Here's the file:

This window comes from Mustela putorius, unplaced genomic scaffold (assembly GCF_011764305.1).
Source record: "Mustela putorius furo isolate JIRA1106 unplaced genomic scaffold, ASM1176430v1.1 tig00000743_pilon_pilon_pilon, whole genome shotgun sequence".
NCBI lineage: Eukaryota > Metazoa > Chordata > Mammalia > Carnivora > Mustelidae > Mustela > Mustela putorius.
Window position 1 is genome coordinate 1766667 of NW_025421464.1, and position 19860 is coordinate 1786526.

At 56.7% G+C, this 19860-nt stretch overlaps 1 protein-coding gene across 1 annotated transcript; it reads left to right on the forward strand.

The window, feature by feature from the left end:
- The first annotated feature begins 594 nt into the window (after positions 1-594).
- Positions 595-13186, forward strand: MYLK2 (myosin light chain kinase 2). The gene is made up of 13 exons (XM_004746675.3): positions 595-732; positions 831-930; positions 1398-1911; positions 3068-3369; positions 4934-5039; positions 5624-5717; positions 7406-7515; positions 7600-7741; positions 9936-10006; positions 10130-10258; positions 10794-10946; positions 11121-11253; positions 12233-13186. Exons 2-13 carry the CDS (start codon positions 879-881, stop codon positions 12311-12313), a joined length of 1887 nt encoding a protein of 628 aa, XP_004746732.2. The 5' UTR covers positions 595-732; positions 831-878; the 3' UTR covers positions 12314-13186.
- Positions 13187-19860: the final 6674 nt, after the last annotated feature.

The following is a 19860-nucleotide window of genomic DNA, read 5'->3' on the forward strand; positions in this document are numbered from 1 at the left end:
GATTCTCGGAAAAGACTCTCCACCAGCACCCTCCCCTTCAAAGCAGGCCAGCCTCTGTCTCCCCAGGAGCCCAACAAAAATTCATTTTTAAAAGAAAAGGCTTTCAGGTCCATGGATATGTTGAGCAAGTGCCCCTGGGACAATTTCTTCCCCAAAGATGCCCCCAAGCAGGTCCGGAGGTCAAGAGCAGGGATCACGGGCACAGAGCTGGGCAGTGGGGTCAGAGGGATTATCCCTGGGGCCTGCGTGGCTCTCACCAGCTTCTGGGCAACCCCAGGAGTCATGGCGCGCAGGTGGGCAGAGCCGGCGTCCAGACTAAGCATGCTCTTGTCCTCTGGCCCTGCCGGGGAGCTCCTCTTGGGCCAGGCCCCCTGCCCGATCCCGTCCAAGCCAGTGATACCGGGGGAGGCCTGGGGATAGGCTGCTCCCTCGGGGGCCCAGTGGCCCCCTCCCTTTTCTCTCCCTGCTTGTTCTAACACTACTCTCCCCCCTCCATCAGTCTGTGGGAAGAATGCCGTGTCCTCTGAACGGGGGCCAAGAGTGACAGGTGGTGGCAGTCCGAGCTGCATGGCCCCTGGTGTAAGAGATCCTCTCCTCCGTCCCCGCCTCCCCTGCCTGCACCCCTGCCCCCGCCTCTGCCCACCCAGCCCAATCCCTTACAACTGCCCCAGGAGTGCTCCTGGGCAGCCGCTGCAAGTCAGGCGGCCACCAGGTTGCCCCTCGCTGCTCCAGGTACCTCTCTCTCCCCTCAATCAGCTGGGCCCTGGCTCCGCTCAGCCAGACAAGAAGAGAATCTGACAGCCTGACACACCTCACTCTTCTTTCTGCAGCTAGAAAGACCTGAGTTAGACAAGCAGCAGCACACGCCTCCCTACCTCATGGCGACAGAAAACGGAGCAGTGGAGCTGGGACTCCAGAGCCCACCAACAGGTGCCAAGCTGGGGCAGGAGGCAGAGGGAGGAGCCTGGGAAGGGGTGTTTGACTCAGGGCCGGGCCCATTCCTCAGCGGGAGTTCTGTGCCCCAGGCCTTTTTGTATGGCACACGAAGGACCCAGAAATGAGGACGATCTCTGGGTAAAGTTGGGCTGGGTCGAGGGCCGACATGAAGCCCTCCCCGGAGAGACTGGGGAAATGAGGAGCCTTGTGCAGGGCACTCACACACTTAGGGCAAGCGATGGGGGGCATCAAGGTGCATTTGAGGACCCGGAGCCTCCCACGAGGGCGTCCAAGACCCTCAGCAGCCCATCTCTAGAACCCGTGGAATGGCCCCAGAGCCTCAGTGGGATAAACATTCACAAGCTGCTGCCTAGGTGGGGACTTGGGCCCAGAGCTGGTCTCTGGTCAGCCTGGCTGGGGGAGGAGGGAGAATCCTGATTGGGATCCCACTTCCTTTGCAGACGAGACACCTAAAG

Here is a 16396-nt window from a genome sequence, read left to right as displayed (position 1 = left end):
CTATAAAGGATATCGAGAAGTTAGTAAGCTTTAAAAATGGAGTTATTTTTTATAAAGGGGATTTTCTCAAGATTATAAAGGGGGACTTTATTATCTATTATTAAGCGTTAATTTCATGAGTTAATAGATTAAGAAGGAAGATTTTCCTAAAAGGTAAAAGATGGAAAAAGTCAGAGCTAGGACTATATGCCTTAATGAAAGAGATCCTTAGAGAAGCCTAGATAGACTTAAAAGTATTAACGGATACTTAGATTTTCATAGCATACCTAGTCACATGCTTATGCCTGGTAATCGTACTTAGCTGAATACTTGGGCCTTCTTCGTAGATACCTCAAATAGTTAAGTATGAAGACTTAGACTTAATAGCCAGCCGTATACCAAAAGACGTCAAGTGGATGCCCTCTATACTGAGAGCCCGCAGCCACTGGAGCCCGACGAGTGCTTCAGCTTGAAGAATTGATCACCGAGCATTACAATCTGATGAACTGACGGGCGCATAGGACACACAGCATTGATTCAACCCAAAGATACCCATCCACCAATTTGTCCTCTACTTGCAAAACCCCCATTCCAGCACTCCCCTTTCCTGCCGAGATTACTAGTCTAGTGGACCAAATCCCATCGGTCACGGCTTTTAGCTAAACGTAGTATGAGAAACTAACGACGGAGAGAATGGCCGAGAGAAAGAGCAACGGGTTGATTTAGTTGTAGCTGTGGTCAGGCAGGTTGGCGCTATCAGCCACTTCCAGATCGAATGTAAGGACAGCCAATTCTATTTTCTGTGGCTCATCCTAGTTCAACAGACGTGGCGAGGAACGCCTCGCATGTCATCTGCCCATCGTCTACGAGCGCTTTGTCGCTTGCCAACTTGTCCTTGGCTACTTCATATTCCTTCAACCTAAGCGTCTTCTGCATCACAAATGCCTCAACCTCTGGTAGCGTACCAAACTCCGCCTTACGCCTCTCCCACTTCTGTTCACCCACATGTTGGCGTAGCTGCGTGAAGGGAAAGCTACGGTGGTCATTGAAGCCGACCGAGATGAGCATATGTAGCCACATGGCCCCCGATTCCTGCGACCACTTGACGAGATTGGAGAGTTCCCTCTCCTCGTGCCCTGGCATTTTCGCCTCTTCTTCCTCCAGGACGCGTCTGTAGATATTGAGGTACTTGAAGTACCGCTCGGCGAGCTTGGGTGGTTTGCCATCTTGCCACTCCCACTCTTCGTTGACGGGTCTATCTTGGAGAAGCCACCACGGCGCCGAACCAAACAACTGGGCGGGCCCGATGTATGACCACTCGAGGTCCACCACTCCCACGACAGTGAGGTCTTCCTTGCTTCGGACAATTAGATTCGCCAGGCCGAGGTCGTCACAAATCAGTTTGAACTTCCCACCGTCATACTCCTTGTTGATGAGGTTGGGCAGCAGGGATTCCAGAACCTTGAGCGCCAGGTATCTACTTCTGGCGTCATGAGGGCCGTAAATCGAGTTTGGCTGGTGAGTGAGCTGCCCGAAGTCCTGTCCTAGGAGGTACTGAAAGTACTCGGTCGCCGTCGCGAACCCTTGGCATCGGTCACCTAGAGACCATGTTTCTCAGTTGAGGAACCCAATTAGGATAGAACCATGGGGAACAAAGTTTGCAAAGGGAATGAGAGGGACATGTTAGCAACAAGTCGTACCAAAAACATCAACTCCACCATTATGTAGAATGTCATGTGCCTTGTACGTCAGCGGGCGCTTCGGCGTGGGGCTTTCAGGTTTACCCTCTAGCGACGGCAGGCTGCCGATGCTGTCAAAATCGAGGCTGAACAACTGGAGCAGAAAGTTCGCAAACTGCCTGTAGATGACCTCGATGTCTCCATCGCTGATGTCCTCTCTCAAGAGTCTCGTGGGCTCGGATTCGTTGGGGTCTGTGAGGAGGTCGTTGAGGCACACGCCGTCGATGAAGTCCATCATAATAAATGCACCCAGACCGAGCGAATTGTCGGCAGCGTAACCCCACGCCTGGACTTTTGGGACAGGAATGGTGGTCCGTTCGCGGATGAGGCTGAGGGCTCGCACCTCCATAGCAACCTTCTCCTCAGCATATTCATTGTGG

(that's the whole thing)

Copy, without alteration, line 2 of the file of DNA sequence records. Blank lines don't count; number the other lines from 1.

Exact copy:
Source record: "Mustela putorius furo isolate JIRA1106 unplaced genomic scaffold, ASM1176430v1.1 tig00000743_pilon_pilon_pilon, whole genome shotgun sequence".